While I participate with UUSC and other functional groups of UU, (such as CUUPS and others), a strong identification with a congregation (two local and there is always CLF) hasn’t quite firmed up, though I have participated in those as well. I do have the timing and schedule issues with work regularly.

    Actually, if some congregations taped their services and took virtual members from wherever, that might work out best for me as far as congregations go. CLF has made some steps in that regard, so that might be the longer term direction I’m headed regarding UU identity as well. In the meantime, free range UU works for me.

    1. Kalen, thanks for your reply. Yes, the Freerange identity is best I’ve heard despite some of the suggested implications if you associate with chickens!

      I have similar issues. Because of my work (tv production and consulting) I am booked most weekends and travel often. Makes it hard to connect with a congregation.

      I do know CLF is working on utilizing more of the tools of our time to bring people together in meaningful ways, to offer streaming services, etc.. I’m hopeful that very soon we’ll have many options for anyone who wants to connect as Unitarian Universalists.

  4. The CLF has services every Sunday at 7 pm ET and every Monday at 1:30 pm ET. You can get there from the CLF homepage or:

    I invite everyone to visit and see what it’s like (including you, Peter!) It’s not like watching a youtube of a recorded sermon. It’s a full service, with connection amongst the attendees from around the world. (If you want to just lurk anonymously, that’s fine, too.) And it’s pretty cool to be able to go to church in your sweats. Or go to church at Starbucks.

  5. This effort seems to be very much needed, provided that it is coordinated with AND BY the UUA. The leadership of UUA with its President is doing well and competing personalities are not helpful. Being only tangentially involved with a local Fellowship (very small 17 members) in a sparsely UU represented area, I consider myself among the “free-rangers” (as does appear to be those 17). Have sought to encourage greater involvement with this by them and am interested in hearing from and about others. Must add that my 84 years have brought me to this position with rapidly diminishing energies to do other than to encourage this effort. I find the UU WORLD to be very stimulating along with CLF publications. This is even as it appears that UUA might direct its efforts towards greater response to the extremely loud voices of the fanatical “Christian?” world who are allowed to steal the “thunder” of our UU creed (Principles).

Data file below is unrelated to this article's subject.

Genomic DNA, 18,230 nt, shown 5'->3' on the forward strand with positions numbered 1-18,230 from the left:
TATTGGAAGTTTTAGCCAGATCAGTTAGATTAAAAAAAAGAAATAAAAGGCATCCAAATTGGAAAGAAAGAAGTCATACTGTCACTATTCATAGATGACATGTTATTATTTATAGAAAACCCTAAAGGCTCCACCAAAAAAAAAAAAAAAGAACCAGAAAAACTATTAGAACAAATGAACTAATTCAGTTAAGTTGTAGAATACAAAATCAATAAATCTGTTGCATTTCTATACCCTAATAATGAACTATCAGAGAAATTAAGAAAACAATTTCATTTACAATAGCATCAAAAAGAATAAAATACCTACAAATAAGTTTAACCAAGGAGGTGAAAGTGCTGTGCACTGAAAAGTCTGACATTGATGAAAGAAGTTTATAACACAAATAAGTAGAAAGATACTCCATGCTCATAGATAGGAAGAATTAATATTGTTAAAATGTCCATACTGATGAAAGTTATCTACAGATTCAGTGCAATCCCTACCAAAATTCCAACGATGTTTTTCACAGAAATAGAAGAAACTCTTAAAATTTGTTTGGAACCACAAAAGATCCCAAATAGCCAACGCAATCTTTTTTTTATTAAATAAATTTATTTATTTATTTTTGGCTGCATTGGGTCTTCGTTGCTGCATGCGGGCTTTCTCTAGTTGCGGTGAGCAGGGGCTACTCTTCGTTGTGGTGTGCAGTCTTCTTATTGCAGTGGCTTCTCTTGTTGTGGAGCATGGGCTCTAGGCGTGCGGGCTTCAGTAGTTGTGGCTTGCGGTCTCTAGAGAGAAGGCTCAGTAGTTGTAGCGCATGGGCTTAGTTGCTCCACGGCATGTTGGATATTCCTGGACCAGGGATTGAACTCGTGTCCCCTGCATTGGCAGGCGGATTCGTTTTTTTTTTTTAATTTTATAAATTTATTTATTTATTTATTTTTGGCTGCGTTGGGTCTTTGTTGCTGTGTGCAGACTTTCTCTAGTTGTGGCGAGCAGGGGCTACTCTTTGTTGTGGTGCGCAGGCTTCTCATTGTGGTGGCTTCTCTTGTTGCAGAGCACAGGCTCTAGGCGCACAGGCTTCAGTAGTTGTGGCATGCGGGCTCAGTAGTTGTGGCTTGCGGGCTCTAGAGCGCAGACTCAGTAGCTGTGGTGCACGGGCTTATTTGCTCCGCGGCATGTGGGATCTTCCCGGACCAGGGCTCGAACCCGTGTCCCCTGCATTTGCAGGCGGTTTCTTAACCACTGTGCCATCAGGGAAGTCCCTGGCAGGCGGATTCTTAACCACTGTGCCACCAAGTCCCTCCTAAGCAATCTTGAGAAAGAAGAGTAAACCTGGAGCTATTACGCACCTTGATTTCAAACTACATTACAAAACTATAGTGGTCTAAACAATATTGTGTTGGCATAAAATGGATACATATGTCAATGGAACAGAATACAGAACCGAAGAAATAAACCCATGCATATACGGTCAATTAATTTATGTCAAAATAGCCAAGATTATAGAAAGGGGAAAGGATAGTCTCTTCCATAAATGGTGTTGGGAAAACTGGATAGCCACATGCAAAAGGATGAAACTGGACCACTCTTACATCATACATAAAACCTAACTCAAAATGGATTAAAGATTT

6. Here’s another attempt to connect with UUs not necessarily in a local UU congregation:
    The First Unitarian Universalist Church of the Internet.
    Find us on Facebook under that name.

  7. Are “free-rangers” interested in contributing any time, talent and treasure to the institution with which they don’t care to be associated, despite the fact that it maintains a structure of congregations, programs and people of which they can take advantage when they feel like it? Or are they just consumers?

  8. If you are a free-ranger, with whom are you in covenant? Where is your community? Why think of yourself of having an identity where a covenant is important, when you don’t need to have that identity in the first place? Who cares if you are a free-range UU as distinct from anything else?

    We are often reminded that as many people say they are UUs–and are not members of any congregations–as there are in congregations, and this sounds like a, um, “plan” to find some kind of dotted line, somewhere, that somehow the unaffiliated will sign on to. But to what end? If people don’t care about being in community, why is it in the interests of the UUA to hand them an identity?

    My congregation has a member covenant and a staff covenant. Meadville Lombard Theological School has a covenant. The minister’s association has a covenant. This goes to our earliest American history and is one of the reasons we exist. Where does the “free-range UU” identity add anything to a denomination that has both a Church of the Larger Fellowship and a Church of the Younger Fellowship?

    1. Thanks for your comment. I think it is important to remember that many people are not affiliated because of failings of our association and congregations. I’ve been in touch with people who are not affiliated because they work Sundays and that’s all that their local church does. Some are in locations where there are no congregations. Some don’t share the theology of the local congregation and there is only one in town. The music. Unhealthy leadership. Some people are raised UU and have that identity but aren’t looking to connect further. But others are. What percentage of those free range UUs? I don’t know. But for me, validating the experience of UUs who are not being served by our existing institutions — for many reasons — is important for our health, growth and development as a movement.